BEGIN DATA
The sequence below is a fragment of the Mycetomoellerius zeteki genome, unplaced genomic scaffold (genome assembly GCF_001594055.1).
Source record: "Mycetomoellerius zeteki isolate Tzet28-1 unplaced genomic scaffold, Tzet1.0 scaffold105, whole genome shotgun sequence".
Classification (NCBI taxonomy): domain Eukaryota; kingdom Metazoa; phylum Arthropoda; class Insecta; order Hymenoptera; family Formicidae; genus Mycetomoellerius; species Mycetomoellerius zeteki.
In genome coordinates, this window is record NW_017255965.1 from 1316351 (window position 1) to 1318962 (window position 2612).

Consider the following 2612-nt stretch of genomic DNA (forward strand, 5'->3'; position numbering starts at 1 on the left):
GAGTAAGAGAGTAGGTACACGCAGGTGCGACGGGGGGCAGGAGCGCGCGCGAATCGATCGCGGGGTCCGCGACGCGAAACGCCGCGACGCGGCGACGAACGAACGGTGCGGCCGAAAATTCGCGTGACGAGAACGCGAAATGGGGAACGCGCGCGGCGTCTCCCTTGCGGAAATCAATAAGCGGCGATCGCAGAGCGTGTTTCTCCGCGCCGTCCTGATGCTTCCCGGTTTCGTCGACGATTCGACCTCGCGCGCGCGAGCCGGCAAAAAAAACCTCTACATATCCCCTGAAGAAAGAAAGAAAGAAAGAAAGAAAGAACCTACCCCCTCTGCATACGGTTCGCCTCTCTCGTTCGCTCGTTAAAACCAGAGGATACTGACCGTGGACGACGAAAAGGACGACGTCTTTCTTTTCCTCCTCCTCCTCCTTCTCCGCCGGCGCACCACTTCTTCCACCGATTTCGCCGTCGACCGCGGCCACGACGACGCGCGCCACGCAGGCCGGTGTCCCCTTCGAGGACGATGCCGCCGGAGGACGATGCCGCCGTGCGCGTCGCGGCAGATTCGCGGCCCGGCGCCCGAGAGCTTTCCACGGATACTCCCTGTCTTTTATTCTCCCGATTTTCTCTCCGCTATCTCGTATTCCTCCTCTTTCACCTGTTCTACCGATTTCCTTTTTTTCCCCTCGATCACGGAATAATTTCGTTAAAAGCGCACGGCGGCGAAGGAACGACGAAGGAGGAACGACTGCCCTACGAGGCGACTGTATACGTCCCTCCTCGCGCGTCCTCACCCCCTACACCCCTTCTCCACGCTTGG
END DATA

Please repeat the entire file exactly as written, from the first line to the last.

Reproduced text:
The sequence below is a fragment of the Mycetomoellerius zeteki genome, unplaced genomic scaffold (genome assembly GCF_001594055.1).
Source record: "Mycetomoellerius zeteki isolate Tzet28-1 unplaced genomic scaffold, Tzet1.0 scaffold105, whole genome shotgun sequence".
Classification (NCBI taxonomy): domain Eukaryota; kingdom Metazoa; phylum Arthropoda; class Insecta; order Hymenoptera; family Formicidae; genus Mycetomoellerius; species Mycetomoellerius zeteki.
In genome coordinates, this window is record NW_017255965.1 from 1316351 (window position 1) to 1318962 (window position 2612).

Consider the following 2612-nt stretch of genomic DNA (forward strand, 5'->3'; position numbering starts at 1 on the left):
GAGTAAGAGAGTAGGTACACGCAGGTGCGACGGGGGGCAGGAGCGCGCGCGAATCGATCGCGGGGTCCGCGACGCGAAACGCCGCGACGCGGCGACGAACGAACGGTGCGGCCGAAAATTCGCGTGACGAGAACGCGAAATGGGGAACGCGCGCGGCGTCTCCCTTGCGGAAATCAATAAGCGGCGATCGCAGAGCGTGTTTCTCCGCGCCGTCCTGATGCTTCCCGGTTTCGTCGACGATTCGACCTCGCGCGCGCGAGCCGGCAAAAAAAACCTCTACATATCCCCTGAAGAAAGAAAGAAAGAAAGAAAGAAAGAACCTACCCCCTCTGCATACGGTTCGCCTCTCTCGTTCGCTCGTTAAAACCAGAGGATACTGACCGTGGACGACGAAAAGGACGACGTCTTTCTTTTCCTCCTCCTCCTCCTTCTCCGCCGGCGCACCACTTCTTCCACCGATTTCGCCGTCGACCGCGGCCACGACGACGCGCGCCACGCAGGCCGGTGTCCCCTTCGAGGACGATGCCGCCGGAGGACGATGCCGCCGTGCGCGTCGCGGCAGATTCGCGGCCCGGCGCCCGAGAGCTTTCCACGGATACTCCCTGTCTTTTATTCTCCCGATTTTCTCTCCGCTATCTCGTATTCCTCCTCTTTCACCTGTTCTACCGATTTCCTTTTTTTCCCCTCGATCACGGAATAATTTCGTTAAAAGCGCACGGCGGCGAAGGAACGACGAAGGAGGAACGACTGCCCTACGAGGCGACTGTATACGTCCCTCCTCGCGCGTCCTCACCCCCTACACCCCTTCTCCACGCTTGG